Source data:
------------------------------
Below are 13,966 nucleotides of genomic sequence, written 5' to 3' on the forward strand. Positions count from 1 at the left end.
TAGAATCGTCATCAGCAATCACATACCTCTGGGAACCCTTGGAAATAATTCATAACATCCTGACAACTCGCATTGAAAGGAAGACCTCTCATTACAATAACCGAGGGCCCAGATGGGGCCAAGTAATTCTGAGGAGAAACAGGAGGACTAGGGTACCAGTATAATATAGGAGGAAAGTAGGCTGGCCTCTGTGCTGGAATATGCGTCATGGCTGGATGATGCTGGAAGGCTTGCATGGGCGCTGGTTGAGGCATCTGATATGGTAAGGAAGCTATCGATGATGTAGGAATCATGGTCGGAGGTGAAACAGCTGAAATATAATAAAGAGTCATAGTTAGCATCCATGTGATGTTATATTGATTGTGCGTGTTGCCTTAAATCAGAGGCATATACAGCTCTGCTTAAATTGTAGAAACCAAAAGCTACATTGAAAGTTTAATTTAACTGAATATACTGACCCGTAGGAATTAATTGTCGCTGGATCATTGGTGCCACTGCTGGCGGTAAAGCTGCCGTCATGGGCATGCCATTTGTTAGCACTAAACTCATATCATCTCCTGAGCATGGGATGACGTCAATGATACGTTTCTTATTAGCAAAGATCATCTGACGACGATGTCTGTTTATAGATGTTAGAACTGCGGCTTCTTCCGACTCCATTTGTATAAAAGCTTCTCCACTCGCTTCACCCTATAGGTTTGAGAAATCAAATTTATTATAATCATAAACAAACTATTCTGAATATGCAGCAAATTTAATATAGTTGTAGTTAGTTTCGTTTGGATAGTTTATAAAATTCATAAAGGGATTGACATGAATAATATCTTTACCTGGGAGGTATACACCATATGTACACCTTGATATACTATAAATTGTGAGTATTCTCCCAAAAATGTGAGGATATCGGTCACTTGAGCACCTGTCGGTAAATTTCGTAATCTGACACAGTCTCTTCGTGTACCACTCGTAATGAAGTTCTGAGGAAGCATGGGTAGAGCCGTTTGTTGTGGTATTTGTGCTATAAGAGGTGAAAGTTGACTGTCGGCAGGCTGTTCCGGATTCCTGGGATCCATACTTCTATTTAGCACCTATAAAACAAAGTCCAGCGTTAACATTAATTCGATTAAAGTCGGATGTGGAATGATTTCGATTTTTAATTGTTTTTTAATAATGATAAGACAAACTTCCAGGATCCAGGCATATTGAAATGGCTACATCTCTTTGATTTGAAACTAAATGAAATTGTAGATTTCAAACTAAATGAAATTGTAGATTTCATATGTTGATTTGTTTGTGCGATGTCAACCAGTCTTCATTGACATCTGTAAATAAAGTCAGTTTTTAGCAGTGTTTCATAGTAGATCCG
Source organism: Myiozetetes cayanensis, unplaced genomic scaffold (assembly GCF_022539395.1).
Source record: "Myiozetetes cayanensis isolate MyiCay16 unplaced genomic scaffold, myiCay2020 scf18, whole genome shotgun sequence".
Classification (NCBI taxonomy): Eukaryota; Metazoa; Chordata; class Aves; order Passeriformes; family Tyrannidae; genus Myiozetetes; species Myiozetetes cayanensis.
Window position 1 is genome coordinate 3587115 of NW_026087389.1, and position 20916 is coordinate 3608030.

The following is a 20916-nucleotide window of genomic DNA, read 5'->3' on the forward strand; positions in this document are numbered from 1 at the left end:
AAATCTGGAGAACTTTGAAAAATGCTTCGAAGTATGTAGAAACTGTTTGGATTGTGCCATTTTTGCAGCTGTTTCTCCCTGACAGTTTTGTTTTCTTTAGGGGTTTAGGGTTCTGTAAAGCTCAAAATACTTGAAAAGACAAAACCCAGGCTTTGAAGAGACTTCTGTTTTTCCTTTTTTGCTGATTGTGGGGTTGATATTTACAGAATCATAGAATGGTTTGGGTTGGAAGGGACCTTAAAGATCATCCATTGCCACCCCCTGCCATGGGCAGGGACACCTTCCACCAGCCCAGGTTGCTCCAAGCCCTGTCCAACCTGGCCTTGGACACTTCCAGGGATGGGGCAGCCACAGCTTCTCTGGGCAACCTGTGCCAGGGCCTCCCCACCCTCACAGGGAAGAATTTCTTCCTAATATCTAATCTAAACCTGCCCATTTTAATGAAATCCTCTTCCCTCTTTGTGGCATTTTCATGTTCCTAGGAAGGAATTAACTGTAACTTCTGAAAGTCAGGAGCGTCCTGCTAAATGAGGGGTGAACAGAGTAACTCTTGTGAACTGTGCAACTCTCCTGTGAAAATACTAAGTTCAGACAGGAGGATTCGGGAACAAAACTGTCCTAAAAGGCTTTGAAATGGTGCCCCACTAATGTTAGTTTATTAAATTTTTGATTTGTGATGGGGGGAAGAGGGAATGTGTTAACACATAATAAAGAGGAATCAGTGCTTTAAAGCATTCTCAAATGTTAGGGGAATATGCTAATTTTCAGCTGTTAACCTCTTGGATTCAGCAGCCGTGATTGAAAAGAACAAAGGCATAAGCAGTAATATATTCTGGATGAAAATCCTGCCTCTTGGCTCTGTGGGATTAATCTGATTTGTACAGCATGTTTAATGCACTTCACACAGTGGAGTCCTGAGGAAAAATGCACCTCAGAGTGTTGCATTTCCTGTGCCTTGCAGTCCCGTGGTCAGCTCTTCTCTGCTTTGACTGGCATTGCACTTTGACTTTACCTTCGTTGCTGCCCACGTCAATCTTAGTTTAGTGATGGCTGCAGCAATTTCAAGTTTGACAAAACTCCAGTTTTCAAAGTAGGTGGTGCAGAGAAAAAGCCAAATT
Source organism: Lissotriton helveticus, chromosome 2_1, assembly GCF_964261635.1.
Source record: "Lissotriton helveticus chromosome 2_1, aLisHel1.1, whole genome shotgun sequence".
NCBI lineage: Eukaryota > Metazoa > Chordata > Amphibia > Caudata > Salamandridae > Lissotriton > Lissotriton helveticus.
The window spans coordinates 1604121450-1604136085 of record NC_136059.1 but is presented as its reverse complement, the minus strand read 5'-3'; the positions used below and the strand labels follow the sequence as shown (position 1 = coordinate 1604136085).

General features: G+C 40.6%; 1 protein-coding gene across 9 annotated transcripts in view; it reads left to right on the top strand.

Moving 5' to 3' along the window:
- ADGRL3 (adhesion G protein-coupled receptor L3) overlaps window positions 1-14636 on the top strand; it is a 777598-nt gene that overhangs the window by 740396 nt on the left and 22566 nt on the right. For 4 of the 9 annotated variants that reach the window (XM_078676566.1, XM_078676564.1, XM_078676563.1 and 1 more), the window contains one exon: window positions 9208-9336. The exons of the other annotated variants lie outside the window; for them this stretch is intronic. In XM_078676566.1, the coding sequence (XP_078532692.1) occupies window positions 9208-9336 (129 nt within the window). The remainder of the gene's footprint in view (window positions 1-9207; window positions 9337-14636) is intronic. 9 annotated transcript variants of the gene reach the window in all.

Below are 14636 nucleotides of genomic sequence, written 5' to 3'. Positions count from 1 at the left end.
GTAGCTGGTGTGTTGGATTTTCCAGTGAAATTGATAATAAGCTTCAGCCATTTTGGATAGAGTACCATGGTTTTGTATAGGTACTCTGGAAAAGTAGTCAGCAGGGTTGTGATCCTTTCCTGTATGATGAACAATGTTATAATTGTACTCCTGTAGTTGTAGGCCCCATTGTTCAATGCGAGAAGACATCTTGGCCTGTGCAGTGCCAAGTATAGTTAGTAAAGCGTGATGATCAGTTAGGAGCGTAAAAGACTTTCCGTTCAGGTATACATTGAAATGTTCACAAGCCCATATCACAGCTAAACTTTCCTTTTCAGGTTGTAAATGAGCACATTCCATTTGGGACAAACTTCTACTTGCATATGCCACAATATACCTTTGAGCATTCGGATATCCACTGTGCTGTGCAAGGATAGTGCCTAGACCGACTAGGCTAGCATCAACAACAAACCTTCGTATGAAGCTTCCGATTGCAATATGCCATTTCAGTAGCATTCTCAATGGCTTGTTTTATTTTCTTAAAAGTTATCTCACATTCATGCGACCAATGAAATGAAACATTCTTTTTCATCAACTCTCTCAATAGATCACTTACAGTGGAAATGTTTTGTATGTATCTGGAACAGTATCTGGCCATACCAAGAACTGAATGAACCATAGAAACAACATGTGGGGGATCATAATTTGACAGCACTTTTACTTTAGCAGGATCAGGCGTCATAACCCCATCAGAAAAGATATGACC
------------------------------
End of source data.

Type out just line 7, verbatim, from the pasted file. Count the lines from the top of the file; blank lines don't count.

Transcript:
The following is a 20916-nucleotide window of genomic DNA, read 5'->3' on the forward strand; positions in this document are numbered from 1 at the left end: